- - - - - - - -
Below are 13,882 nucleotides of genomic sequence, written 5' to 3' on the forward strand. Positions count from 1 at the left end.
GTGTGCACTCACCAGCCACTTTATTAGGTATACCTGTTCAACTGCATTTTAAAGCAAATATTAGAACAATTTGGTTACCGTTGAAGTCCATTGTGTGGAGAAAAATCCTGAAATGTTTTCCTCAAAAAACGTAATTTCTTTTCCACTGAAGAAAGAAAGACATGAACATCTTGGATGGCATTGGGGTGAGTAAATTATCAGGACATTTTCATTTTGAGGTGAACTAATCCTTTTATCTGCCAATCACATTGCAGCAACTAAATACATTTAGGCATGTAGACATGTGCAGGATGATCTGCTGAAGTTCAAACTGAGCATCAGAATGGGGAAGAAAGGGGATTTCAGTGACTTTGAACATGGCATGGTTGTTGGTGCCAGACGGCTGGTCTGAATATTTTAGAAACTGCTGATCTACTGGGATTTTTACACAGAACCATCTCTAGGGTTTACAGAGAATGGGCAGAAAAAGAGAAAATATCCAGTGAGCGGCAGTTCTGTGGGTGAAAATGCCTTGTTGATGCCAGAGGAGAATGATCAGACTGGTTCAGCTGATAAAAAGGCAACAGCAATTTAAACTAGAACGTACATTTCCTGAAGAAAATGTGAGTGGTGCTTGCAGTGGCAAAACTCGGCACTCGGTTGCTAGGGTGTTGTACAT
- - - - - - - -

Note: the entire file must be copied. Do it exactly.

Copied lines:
Below are 13,882 nucleotides of genomic sequence, written 5' to 3' on the forward strand. Positions count from 1 at the left end.
GTGTGCACTCACCAGCCACTTTATTAGGTATACCTGTTCAACTGCATTTTAAAGCAAATATTAGAACAATTTGGTTACCGTTGAAGTCCATTGTGTGGAGAAAAATCCTGAAATGTTTTCCTCAAAAAACGTAATTTCTTTTCCACTGAAGAAAGAAAGACATGAACATCTTGGATGGCATTGGGGTGAGTAAATTATCAGGACATTTTCATTTTGAGGTGAACTAATCCTTTTATCTGCCAATCACATTGCAGCAACTAAATACATTTAGGCATGTAGACATGTGCAGGATGATCTGCTGAAGTTCAAACTGAGCATCAGAATGGGGAAGAAAGGGGATTTCAGTGACTTTGAACATGGCATGGTTGTTGGTGCCAGACGGCTGGTCTGAATATTTTAGAAACTGCTGATCTACTGGGATTTTTACACAGAACCATCTCTAGGGTTTACAGAGAATGGGCAGAAAAAGAGAAAATATCCAGTGAGCGGCAGTTCTGTGGGTGAAAATGCCTTGTTGATGCCAGAGGAGAATGATCAGACTGGTTCAGCTGATAAAAAGGCAACAGCAATTTAAACTAGAACGTACATTTCCTGAAGAAAATGTGAGTGGTGCTTGCAGTGGCAAAACTCGGCACTCGGTTGCTAGGGTGTTGTACAT